• Any harm in delaying a corneal transplant for an opacity?


    Question:

    My sister has just been diagnosed with corneal opacity (a clouding or scarring of the normally clear cornea). Her doctor says nothing can be done about it other than having a corneal transplant. Given the part of the world we reside in (sub-Saharan Africa) it may not be possible for some time due to financial concerns. Is there anything that would happen if the transplant isn’t done soon?


    Answer:

    If a corneal scar is large and in the center of the vision or causing enough distortion to impede the vision, a corneal transplant can be performed to remove the scar and replace it with clear corneal tissue. In most cases, the scar is stable and unchanging and there is no urgent time requirement to perform the transplant. You can perform it now, in 5 years, or never. The vision may not improve without the transplant, but you are not damaging your eye by postponing surgery.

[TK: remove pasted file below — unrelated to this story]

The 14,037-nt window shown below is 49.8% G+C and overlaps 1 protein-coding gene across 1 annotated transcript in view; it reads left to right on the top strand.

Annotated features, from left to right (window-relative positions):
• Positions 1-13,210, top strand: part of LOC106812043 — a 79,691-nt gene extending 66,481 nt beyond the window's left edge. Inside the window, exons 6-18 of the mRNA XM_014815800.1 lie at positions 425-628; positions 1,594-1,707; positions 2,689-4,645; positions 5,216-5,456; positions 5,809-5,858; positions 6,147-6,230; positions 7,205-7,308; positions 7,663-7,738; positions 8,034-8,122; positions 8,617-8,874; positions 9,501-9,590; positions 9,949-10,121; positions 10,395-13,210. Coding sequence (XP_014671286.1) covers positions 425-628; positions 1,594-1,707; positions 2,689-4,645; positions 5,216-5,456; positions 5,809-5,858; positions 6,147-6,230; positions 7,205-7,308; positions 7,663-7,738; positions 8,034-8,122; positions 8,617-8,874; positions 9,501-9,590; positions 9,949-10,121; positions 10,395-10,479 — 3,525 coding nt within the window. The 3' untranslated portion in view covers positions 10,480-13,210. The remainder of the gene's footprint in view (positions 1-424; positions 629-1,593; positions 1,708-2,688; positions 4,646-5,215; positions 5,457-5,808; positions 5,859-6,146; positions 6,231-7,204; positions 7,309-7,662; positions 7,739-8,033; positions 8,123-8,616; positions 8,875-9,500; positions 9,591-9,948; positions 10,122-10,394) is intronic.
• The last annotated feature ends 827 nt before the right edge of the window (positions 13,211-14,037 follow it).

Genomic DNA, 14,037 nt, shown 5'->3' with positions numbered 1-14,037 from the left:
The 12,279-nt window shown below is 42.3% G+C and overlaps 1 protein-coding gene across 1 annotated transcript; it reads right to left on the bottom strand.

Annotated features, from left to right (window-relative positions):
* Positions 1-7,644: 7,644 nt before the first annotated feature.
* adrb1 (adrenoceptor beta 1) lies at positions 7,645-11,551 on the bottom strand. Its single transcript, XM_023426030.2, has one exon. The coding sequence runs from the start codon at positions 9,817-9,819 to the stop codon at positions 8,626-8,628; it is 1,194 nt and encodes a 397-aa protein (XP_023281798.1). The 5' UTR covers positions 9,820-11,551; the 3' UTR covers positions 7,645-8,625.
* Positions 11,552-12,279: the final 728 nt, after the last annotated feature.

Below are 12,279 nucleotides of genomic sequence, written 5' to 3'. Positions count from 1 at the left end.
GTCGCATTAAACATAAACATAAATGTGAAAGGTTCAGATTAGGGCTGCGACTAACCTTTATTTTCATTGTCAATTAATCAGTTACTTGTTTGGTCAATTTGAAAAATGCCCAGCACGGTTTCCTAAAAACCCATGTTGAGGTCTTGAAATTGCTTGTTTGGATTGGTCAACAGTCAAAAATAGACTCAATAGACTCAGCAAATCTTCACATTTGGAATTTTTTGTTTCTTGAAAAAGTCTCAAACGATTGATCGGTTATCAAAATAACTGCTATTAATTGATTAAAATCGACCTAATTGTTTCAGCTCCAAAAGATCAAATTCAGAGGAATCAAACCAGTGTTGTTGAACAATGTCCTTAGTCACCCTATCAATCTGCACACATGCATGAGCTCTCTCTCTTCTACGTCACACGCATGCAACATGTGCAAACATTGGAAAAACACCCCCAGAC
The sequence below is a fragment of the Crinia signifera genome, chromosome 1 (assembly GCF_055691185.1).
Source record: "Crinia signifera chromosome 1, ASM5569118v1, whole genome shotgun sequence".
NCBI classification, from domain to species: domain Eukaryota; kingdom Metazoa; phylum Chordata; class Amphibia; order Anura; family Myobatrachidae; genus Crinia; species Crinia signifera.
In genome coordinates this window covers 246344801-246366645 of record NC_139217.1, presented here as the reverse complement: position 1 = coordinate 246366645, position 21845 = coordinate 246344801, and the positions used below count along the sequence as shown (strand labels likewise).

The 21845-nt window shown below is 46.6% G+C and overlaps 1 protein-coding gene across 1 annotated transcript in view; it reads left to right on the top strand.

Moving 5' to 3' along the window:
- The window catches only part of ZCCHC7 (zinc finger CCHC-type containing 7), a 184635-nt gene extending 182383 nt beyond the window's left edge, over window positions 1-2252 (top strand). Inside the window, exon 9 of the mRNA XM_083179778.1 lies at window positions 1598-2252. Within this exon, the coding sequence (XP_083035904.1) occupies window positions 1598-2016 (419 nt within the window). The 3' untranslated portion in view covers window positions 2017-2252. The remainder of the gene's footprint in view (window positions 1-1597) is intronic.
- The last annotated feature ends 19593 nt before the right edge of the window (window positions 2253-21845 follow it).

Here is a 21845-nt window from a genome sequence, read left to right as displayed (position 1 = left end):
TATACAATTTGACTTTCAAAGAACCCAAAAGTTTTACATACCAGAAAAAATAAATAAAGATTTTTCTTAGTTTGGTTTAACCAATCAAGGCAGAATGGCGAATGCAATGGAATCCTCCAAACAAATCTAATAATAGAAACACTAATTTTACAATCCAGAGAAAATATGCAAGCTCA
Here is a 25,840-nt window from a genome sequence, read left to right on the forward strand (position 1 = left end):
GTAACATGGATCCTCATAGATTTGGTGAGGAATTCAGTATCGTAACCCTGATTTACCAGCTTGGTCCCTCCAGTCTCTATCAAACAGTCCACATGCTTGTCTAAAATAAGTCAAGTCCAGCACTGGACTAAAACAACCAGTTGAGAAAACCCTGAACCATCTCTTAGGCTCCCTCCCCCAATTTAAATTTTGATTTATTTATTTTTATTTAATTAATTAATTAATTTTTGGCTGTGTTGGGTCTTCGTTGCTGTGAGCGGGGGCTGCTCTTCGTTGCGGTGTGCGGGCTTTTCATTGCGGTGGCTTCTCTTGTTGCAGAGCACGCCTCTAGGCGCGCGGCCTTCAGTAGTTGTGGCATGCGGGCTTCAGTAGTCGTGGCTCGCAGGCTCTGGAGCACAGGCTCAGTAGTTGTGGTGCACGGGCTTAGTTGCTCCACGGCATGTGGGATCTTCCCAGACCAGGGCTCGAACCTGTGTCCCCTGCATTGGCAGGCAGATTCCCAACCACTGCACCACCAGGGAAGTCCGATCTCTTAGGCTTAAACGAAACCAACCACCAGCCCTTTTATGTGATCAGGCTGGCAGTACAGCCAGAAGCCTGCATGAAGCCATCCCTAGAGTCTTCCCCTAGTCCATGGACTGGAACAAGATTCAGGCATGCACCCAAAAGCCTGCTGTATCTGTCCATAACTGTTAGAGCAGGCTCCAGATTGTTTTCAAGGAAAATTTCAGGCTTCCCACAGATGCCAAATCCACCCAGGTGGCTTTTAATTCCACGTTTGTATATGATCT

If the transplant is being done to remove an active infection or to prevent perforation of the cornea, these are time-sensitive issues that would warrant an urgent transplant. Another exception is for young children who are still developing their neural connections in the brain. In these patients, a transplant may need to be done sooner rather than later to prevent the onset of amblyopia (poor vision in an eye that did not develop normal sight during early childhood).


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